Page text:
The exhibition was officially opened by the Speaker of the U.S. House of Representatives, Nancy Pelosi, and the Ambassador of Ukraine to Washington, Oksana Markarova, Ukrinform's own correspondent reports.
The photos evidence the difficult times that the people of Ukraine are currently experiencing, according to Pelosi, who commented on the photos exhibited in Congress.
She noted the great heroism with which Ukrainians keep resisting Russian aggression, as well as the courage with which they endure the brutality of the Kremlin's war.
She noted that Congressmen had been told a lot about Russia’s firepower significantly outweighing that of Ukraine, but in terms of motivation, Ukrainians are far ahead of the Russians, to which the exhibit testifies.
She also noted that the U.S. Congress is making every effort to secure Ukraine's support, including by passing a land lease bill on the day the photo exhibition opens.
For her part, Oksana Markarova thanked U.S. Congress and the Government for their support, emphasizing that this is important for Ukraine and Ukrainians.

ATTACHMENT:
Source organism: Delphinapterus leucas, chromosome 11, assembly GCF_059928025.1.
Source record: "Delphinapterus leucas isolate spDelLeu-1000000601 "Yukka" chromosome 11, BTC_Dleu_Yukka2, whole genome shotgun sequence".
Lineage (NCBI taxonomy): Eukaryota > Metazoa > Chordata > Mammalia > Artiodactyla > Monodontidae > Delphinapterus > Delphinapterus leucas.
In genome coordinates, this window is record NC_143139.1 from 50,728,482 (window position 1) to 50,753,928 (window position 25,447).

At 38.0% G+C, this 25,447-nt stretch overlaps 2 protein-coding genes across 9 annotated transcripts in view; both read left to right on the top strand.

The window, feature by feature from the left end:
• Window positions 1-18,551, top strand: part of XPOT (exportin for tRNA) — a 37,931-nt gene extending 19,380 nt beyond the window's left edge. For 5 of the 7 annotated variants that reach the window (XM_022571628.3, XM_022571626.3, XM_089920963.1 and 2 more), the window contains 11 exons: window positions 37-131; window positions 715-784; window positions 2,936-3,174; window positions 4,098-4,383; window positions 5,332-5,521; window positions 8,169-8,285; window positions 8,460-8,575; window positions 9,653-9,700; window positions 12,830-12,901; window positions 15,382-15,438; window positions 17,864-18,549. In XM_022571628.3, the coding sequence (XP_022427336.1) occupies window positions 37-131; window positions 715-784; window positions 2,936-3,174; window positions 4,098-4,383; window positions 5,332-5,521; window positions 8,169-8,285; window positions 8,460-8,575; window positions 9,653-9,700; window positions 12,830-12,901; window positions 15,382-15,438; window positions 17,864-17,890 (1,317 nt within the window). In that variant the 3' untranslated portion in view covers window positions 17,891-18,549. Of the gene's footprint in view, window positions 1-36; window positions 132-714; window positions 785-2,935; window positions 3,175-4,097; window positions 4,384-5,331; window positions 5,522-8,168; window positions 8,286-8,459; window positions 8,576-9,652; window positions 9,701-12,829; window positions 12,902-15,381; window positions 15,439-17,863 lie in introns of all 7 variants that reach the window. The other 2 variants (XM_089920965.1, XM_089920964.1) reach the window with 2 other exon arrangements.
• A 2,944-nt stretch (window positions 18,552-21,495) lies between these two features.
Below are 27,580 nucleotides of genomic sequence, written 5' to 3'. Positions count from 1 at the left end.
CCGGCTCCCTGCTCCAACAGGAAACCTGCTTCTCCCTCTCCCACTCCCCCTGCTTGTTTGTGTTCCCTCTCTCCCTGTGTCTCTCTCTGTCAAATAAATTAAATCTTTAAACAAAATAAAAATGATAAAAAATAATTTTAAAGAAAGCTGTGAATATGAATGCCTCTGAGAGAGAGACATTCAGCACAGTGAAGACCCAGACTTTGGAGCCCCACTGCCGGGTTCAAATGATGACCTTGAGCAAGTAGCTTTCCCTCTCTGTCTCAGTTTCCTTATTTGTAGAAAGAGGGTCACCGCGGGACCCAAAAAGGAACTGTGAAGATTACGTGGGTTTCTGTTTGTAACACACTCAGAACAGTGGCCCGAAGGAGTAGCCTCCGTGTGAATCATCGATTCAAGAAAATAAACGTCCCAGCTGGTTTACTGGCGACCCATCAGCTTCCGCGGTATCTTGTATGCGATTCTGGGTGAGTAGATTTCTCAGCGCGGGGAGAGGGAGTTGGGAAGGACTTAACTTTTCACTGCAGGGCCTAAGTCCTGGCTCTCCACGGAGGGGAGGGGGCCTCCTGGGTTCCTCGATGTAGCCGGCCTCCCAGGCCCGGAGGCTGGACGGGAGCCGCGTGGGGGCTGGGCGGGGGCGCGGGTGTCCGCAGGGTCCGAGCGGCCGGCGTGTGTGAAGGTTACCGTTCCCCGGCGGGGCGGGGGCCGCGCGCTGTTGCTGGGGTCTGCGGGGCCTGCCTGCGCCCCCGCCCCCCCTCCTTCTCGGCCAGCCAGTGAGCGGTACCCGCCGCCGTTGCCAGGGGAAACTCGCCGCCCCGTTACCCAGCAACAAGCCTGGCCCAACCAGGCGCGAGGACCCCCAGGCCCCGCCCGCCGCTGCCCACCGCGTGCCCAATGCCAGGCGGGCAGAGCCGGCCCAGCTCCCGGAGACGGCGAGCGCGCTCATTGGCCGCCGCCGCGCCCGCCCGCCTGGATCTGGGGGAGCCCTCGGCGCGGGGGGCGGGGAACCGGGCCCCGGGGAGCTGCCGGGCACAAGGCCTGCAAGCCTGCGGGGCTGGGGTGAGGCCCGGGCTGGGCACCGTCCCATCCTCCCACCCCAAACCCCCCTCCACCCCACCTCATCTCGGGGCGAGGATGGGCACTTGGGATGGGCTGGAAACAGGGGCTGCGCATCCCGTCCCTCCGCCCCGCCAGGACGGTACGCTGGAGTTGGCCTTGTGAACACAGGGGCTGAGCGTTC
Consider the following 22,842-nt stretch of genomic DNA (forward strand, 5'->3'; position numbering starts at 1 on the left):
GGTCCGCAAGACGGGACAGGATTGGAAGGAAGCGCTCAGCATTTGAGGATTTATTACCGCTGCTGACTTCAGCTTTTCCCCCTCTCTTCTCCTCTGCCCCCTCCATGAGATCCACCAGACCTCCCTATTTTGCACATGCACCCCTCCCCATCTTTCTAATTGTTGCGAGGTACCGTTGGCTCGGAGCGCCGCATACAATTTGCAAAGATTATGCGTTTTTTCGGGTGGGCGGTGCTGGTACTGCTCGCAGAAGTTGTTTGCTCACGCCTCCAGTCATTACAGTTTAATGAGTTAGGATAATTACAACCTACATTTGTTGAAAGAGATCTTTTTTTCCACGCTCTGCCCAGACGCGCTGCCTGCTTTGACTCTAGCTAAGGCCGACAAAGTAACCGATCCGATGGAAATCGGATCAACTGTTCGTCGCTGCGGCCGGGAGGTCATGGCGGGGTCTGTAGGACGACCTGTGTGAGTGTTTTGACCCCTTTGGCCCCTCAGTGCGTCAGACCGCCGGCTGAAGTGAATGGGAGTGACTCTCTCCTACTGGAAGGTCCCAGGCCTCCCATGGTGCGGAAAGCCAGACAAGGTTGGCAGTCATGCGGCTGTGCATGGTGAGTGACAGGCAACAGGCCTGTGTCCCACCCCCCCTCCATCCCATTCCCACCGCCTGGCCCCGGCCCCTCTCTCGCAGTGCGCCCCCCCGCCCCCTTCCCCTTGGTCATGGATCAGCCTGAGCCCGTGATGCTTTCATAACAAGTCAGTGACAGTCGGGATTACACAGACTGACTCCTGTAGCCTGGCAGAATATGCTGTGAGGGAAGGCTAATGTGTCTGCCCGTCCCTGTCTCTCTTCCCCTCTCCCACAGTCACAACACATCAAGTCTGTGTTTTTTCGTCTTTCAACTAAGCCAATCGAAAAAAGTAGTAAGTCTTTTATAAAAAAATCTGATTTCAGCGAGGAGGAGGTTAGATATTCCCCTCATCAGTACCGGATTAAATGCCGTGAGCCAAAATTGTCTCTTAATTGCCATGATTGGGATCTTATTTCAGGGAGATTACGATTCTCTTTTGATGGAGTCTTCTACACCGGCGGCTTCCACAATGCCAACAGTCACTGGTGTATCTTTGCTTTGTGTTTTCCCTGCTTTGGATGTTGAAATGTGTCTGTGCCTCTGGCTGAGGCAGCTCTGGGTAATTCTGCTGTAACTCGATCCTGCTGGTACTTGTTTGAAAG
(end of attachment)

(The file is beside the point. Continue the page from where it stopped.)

"I would like these photos to show my country differently," the ambassador said.
Markarova stressed that Putin's forces are committing an actual genocide of the Ukrainian people, as evidenced by photos shot in Bucha, Irpin, Mariupol, Hostomel and many other Ukrainian cities and villages.
"You can see horrific murders, abductions, torture, and rape," she said, stressing that it is difficult to name which war crimes Russia hasn’t committed in a sovereign and peaceful Ukraine.
However, Ukraine continues to repel the Russian invasion, as well as to fight for the preservation of a peaceful international order. In this regard, Markarova thanked the United States and other nations for their support.
As Ukrinform reported, the U.S. Citizenship and Immigration Services (USCIS) said that in the first two days since the special website was launched, more than 4,000 Americans have applied for sponsorship for Ukrainian refugees.